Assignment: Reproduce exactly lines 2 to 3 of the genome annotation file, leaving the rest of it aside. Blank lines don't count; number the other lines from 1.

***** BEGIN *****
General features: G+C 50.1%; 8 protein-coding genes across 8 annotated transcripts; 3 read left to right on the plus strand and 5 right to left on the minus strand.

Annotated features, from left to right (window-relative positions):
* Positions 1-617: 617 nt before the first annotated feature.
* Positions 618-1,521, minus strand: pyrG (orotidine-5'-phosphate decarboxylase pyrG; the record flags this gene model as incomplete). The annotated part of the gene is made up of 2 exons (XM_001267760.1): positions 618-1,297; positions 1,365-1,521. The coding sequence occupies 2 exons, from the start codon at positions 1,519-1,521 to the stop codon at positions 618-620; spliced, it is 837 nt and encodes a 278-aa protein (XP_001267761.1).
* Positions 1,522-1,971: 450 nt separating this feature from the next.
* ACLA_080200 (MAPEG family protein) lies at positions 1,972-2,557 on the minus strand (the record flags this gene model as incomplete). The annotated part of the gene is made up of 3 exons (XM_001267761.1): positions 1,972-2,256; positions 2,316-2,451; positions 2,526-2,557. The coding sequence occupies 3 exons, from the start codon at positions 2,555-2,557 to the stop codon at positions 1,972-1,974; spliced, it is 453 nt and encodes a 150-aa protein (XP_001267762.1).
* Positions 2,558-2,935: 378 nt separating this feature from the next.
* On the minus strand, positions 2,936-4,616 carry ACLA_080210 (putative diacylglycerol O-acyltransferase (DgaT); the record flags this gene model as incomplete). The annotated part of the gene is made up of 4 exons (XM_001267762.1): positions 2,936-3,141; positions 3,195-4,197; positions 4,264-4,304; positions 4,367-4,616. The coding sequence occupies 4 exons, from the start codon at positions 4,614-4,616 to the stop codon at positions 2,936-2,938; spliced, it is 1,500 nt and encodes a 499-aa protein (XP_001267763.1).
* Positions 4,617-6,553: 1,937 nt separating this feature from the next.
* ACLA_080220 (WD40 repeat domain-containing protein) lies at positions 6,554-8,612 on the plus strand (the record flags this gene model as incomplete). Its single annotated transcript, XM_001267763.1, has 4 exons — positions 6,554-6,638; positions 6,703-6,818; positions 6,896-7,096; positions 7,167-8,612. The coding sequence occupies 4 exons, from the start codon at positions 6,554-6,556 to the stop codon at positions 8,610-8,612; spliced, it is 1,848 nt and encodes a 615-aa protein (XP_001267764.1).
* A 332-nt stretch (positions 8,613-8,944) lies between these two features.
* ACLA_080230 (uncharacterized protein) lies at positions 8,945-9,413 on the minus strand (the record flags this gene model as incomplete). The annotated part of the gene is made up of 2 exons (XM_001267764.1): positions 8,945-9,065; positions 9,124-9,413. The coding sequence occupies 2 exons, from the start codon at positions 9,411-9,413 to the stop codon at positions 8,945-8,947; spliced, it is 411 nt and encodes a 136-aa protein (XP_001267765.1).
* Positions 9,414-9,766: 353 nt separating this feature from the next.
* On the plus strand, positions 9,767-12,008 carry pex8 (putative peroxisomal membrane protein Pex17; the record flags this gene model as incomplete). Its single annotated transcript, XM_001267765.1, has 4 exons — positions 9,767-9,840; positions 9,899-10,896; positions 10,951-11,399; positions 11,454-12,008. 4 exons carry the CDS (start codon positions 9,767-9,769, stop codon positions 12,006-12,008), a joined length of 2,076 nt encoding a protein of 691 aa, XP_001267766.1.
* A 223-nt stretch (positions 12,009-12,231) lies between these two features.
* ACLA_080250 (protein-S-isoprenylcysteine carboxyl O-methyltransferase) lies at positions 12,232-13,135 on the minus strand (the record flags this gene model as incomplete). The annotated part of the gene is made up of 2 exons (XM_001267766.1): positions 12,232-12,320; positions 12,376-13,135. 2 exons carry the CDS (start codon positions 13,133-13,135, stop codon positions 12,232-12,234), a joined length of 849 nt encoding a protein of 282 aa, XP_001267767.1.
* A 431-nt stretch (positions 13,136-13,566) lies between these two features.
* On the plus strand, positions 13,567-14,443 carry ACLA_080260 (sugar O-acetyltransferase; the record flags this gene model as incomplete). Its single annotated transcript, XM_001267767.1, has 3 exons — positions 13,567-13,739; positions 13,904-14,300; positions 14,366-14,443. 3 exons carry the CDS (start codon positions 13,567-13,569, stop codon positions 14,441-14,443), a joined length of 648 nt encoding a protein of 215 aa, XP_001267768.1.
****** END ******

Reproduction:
Annotated features, from left to right (window-relative positions):
* Positions 1-617: 617 nt before the first annotated feature.